Got a Ph.D. in Theology? Go Work for a Church

What to do with all these worthless Ph.D.’s in the humanities?

The Chronicle of Higher Ed relays a speech given by Michael F. Bérubé to the Council of Graduate School, called “The Future of Graduate Education in the Humanities.” He offers up, in the words of the article’s title, a “sobering critique” of the state of the humanities, in terms of financial assistance for graduate school and job prospects.

I’ve beaten this drum before, and my students sometimes accuse me of of beating it too often, but I’m not sure the discussion can be had enough. If you don’t believe the state of the situation, read the article.

Last I checked, theology was included in the humanities. And I suspect the ongoing and future prospects of teaching theology in a tenure track position in the academy are at the most dire end of the completely dire spectrum. Now, if you want to teach religious studies, say, Asian or African religion or Islam, there are positions opening all over the place, it seems. But theology–in particular, perhaps, systematic theology–seems to a dying breed.

When I decided to do a Ph.D in theology at Trinity Evangelical Divinity School, I wasn’t dead-set on entering the academy. For one thing, I felt that my theological education was incomplete and, since I was still rather young, I had time and flexibility to pursue another degree. Further, I wanted to be prepared to teach either in the academy or to pastor in the church, and I figured a Ph.D. in theology would be essential for the first, and certainly wouldn’t hurt if I went into church ministry.  Despite feeling like I probably wasn’t smart enough to land an academic job (and realizing that a Ph.D. from Trinity would not stack up too well against a Ph.D. from Princeton, Yale, or Duke–at least outside the evangelical world), I charged ahead, staying open to the prospects of either direction. I had a very good experience there, and am glad I pursued the option before me.

Somehow I landed a job teaching theology at Bethel Seminary, and immediately realized my theological education was still incomplete (for one thing, I discovered a whole world of theological richness outside of the white, Euro-American male, but that’s a discussion for another day).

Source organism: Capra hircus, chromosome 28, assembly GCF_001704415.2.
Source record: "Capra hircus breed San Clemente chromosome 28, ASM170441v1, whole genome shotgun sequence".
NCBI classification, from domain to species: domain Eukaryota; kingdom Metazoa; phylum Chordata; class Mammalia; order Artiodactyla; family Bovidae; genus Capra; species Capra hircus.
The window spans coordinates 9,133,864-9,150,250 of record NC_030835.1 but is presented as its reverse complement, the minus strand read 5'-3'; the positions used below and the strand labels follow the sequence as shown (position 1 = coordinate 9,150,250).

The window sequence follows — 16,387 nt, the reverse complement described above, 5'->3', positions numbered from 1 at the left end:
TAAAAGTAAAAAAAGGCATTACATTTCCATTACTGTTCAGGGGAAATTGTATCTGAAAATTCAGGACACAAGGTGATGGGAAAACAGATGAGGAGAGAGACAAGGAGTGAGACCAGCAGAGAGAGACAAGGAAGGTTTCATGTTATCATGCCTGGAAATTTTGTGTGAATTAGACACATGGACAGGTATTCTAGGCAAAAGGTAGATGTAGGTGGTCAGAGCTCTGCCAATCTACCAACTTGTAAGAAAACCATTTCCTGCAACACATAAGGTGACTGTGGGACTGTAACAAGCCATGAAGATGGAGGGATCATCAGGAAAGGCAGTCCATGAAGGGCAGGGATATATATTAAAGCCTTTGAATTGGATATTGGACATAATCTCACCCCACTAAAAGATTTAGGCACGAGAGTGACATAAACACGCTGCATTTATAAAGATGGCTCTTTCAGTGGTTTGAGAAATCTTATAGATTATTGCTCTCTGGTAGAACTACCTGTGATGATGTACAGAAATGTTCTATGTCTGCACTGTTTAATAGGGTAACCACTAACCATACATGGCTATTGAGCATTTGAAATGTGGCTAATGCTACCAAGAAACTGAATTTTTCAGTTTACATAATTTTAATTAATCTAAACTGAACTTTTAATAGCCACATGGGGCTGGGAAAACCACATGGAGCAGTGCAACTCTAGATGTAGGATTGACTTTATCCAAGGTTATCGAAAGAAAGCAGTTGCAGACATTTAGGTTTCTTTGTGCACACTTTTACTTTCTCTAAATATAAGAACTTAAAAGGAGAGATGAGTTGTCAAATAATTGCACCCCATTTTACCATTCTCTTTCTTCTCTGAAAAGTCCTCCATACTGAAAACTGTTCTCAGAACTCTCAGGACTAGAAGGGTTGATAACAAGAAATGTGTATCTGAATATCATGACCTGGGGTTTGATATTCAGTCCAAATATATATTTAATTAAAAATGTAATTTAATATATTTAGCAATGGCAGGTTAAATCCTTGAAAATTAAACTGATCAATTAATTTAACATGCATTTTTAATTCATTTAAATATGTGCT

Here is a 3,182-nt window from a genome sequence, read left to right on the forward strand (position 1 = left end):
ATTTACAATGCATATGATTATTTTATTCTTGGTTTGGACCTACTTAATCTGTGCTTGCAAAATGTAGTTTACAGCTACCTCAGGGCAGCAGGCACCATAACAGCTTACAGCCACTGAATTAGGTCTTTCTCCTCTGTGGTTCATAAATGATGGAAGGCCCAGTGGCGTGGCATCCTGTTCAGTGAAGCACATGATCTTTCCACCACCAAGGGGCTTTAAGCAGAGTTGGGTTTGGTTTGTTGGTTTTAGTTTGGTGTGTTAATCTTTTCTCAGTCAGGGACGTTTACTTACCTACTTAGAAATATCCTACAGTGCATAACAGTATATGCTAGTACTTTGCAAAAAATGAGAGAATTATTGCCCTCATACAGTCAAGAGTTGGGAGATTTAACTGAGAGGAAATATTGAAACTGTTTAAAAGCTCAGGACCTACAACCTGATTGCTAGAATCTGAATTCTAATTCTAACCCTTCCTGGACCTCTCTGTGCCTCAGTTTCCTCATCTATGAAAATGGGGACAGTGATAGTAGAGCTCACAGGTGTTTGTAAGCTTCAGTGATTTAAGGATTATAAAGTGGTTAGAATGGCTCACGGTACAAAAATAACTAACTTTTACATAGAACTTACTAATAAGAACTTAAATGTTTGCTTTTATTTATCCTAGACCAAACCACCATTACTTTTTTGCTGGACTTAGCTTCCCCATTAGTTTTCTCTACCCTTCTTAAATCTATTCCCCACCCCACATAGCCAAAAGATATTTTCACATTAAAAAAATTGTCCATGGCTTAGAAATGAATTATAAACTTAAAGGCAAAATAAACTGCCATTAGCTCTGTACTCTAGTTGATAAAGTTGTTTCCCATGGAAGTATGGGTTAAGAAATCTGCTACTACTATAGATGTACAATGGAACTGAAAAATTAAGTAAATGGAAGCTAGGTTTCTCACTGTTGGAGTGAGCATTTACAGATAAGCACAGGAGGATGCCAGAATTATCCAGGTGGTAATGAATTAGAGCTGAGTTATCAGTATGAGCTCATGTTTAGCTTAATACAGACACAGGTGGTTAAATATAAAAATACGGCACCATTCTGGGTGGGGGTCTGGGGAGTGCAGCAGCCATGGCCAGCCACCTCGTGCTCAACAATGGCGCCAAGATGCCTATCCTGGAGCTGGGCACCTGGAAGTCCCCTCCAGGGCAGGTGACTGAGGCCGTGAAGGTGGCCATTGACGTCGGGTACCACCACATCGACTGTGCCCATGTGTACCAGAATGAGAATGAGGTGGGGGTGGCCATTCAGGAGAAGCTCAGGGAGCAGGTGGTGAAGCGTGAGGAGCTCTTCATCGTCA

In his speech, Bérubé suggests that programs in the humanities may need to start intentionally preparing their doctoral students for careers outside of the academy. He suggests this might even require revisiting the sacrosanct dissertation.

I’m not sure about the dissertation part (it seems a crucial exercise for learning how to think and argue creatively), but I think he’s right on about the former.

In the case of theological education, it seems rather simple. Perhaps theological programs can start to intentionally prepare students for careers outside the academy, beginning with ministry in the “church,” (broadly conceived). I’ve argued before that churches need more ministers who are deeply theologically trained–not so they can re-state the old theological positions so much as think creatively and contextually and help their congregations to do “local theology” together as they collectively respond to the impulses of the gospel in their lives. Disclaimer: Obviously not everyone is “cut out” for church ministry, and churches certainly don’t need ministers who are there because they couldn’t achieve their real dreams.

Furthermore, you don’t need a Ph.D. to be a theologian, or to theologize well. So, it goes back to a question of time, resources, energy, investment, capacities and gifts, etc. But the discussion of the predicament of the humanities caused me to reflect on the notion that the discipline of theology already has a ready-made alternative to teaching and researching in the academy: thinking and talking about God with the people of God while living as the people of God. It’s an old partnership, really: thinking and doing, reflecting and action, theo-logy and theo-praxis.

But enough about me, what do you think?



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About Kyle Roberts

(PhD) is Associate Professor of Public and Missional Theology at United Theological Seminary of the Twin Cities (beginning in fall of 2014). Roberts has published essays on Kierkegaard and modern theology, including several essays in the series Kierkegaard Research: 2014-10-14 10.26.51Sources, Reception and Resources (Ashgate / University of Copenhagen) and other collected volumes on various topics, including Pietism, Karl Barth, and Christian spirituality. Roberts has published Emerging Prophet: Kierkegaard and the Postmodern People of God (Cascade, 2013) and is currently co-authoring a theological commentary on the Gospel of Matthew (Eerdmans).